Scientists Amazed by Monkfish’s Bizarre Feeding Habits
An international team of biologists studying monkfish has found that the bottom-dwelling creature can prey on a small Arctic seabird called dovekie, the smallest member of the puffin family.
Monkfish (Lophius americanus), also known as American anglerfish, goosefish or all-mouth, are highly opportunistic predators. The fish are typically partially buried on soft bottom habitats and attract a variety of prey by using a modified dorsal fin ray that resembles a fishing pole and lure.
Dovekie (also known as the Little Auk, Alle alle) is a small black and white puffin species. It lives in the open ocean and can dive to depths of more than 100 feet to prey on small fish, crustaceans, and zooplankton.
Remains of 14 dovekie were recovered from the stomachs of 14 monkfish caught during the winters between 2007 and 2010. The monkfish were captured in gillnets deployed at depths between 275 and 495 feet in waters 65 to 95 miles south of Chatham, Massachusetts.
The team led by Dr Peter Osenton from the USGS Patuxent Wildlife Research Center in Laurel wanted to know how the birds could be captured so far from shore by a fish that lives on the ocean bottom in deep water. Their findings, published in the journal Northeastern Naturalist, suggest that it is all a matter of timing.
Left: a dovekie, also known as the Little auk (Chris Melrose / NEFSC / NOAA). Right: a monkfish is measured at sea (NOAA)
The team members said tagging studies that they have conducted reveal that monkfish swim considerable vertical distances from the bottom to near the surface, especially during their spring and fall migrations onshore and offshore in response to water temperatures and related factors. Monkfish leave the bottom to use the currents during migration periods or to spawn at the surface. If prey items are encountered during their vertical movements, the monkfish take advantage. Hence, timing may be the key factor in bringing dovekies and monkfish together in the same place.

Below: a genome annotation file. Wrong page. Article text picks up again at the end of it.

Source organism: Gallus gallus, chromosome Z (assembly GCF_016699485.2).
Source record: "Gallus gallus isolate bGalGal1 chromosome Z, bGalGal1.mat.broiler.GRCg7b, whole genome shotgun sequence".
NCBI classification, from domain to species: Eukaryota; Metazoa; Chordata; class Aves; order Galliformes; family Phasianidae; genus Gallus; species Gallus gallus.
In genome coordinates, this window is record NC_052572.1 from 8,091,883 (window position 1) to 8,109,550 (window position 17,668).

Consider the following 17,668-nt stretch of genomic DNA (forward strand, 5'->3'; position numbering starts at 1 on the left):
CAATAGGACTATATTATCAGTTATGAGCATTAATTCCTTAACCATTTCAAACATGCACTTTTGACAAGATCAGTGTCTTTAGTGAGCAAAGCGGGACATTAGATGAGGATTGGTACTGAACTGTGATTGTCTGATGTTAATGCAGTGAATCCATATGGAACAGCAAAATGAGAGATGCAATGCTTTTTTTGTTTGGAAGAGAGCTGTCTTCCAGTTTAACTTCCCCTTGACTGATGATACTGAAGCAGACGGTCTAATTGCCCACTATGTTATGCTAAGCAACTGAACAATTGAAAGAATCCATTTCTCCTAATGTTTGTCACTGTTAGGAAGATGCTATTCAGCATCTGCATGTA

“It is not surprising to find birds in monkfish stomachs, but it is surprising to find that this predation occurs over deep water. Monkfish do not actively seek out the dovekies, but when such tasty morsels are available in the water column, the fish are going to consume them,” explained co-author Dr Anne Richards of NOAA’s Northeast Fisheries Science Center.
Another source of data used in the study is the NOAA NEFSC food-habits database, which contains decades of predation information collected from the stomachs of fish that are caught during regular research vessel surveys. While not a particularly good measure of how often or how many birds are eaten by fish, these data confirm that not only monkfish, but also spiny dogfish, Atlantic herring, pollock, Atlantic cod, red hake, and fourspot flounder will eat birds.
First author Dr Matthew Perry from the USGS Patuxtent Wildlife Research Center said he became interested in monkfish predation when he learned from a sea scalloper on Nantucket that Chatham gillnetters were finding birds inside monkfish stomachs.
“I was studying long-tailed ducks and thought, to avoid being eaten, these birds fly 30 to 50 miles to Nantucket Sound each night and return to the ocean in the morning,” Dr Perry said. “People ask why don’t dovekies fly to Nantucket Sound at night like the long-tailed ducks to avoid monkfish? My explanation is that dovekies have small wings and can’t make the routine flight.”
“One thing we know is that dovekies cannot dive to the bottom in 300 to 400 feet of water,” Dr Perry said. “Monkfish probably come up from the ocean bottom to within 10 to 20 feet of the water surface at night. As dovekies dive for amphipods, small crustaceans, in the morning at first light, monkfish seize the opportunity and might use their ‘fishing lure’ to simulate one of these prey species by attracting the dovekies with their typical ‘sit and wait’ behavior.”
Bibliographic information: Matthew C. Perry et al. 2013. Predation on Dovekies by Goosefish over Deep Water in the Northwest Atlantic Ocean. Northeastern Naturalist, vol. 20, no. 1, pp. 148–154